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The Cost of Information Technology

Posted Aug 26 2008 4:12pm
I'm often asked how about my budgets for hospital information systems. In the interest of transparency here it is, in narrative and spreadsheet form.



Typically, Academic Health Centers spend about 2.5% of their operating budget on Information Technology. Our budget is between 1.8-3.1% depending on what you include. Overall, we receive $37.1 million out of BIDMC's $1,195 milllion dollar budget (3.1%) but we provide services for many non-BIDMC entities which are charged back. We also provide Media Services/Telemedicine, Library Services, Telecommunications and Health Information management services (medical records). If you remove these items to create an apples to apples comparison with other academic health centers, the percentage drops to 1.8%. These percentages are mixed blessing. Although it's laudable we can do so much with under 2% of the operating budget, there are clearly opportunities to enhance operations via additional IT expenditures.



The narrative is a breakdown of direct and indirect IS costs. Important to note - it includes fringe benefits, leased space costs and utilities, and capital depreciation on IS related items. It also includes the cost of services provided to non-BIDMC sites who we charge for our service. The grand total is $59m; much higher than our net operating budget. To properly represent the cost of an application such as Peoplesoft or Email, you really need to include these expenses. At the bottom of the table, I show the revenue recovered from other entities and address some of the typical questions often asked about operating and capital comparisons.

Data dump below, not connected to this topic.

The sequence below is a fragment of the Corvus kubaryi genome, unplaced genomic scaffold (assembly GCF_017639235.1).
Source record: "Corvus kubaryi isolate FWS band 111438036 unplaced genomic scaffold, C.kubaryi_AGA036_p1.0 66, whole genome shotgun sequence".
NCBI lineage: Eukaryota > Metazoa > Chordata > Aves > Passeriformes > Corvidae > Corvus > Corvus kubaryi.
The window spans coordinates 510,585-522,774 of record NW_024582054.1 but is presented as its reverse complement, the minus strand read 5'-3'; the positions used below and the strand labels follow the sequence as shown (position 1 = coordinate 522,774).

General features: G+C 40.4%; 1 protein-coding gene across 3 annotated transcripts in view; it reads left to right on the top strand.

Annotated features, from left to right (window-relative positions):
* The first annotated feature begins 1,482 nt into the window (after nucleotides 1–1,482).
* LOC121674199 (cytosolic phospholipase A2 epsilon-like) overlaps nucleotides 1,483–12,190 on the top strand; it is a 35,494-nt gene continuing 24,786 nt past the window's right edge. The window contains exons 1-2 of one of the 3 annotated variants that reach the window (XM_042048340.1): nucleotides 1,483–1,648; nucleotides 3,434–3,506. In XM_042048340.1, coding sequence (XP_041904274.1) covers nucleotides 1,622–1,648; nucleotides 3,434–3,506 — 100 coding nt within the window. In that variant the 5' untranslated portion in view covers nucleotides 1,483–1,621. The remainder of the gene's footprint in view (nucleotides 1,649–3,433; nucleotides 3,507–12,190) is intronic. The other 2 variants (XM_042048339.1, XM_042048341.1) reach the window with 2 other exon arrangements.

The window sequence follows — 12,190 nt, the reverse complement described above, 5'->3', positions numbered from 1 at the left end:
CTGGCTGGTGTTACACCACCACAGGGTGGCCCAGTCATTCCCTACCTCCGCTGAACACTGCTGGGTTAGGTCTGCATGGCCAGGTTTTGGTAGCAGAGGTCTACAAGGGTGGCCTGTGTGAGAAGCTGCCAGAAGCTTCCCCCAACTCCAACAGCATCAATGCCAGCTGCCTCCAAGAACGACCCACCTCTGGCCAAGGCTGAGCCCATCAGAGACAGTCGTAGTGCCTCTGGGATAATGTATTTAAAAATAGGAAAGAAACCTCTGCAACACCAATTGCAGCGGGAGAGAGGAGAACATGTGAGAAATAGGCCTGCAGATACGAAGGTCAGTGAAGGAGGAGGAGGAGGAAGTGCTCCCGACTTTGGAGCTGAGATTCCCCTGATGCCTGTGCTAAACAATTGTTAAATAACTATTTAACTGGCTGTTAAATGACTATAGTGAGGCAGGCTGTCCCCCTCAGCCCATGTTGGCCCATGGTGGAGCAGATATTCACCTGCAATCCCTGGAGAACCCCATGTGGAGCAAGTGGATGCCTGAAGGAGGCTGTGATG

The spreadsheet shows the IS expense for FY08 for each of our cost centers. This includes a breakdown of fringe, space/utilities, and depreciation. We depreciate everything on a 5 year basis for purposes of the allocation.



This year's $169.4m BIDMC capital includes $57.8m for our new Center for Life Sciences Research building and $23m for backfilling vacated space as researchers move into the new building. The $15.4m IS capital budget also includes $3.4m for the Center for Life Sciences build out of telecom and network services. If you remove these for both BIDMC and IS, we are 13.5% of the total. The remainder is $8.5m for infrastructure, $.5m for Peoplesoft, and $3m for Disaster Recovery.



The most difficult variable to express when comparing institutions is the quality of information systems. Quality for IS comes through reliability, fast transaction speeds, application breadth and depth, and customer satisfaction. At present, I believe that the capital and operating budgets I've provided here will result in more than 99.9% reliability, under 2 second transactions speeds in all applications, reasonable progress on our effort to be 85% electronic in all our care areas, and high customer satisfaction. As I often say, providing Information Systems is a continuous journey, so we will continue to seek additional budgets to support ever evolving user requirements.
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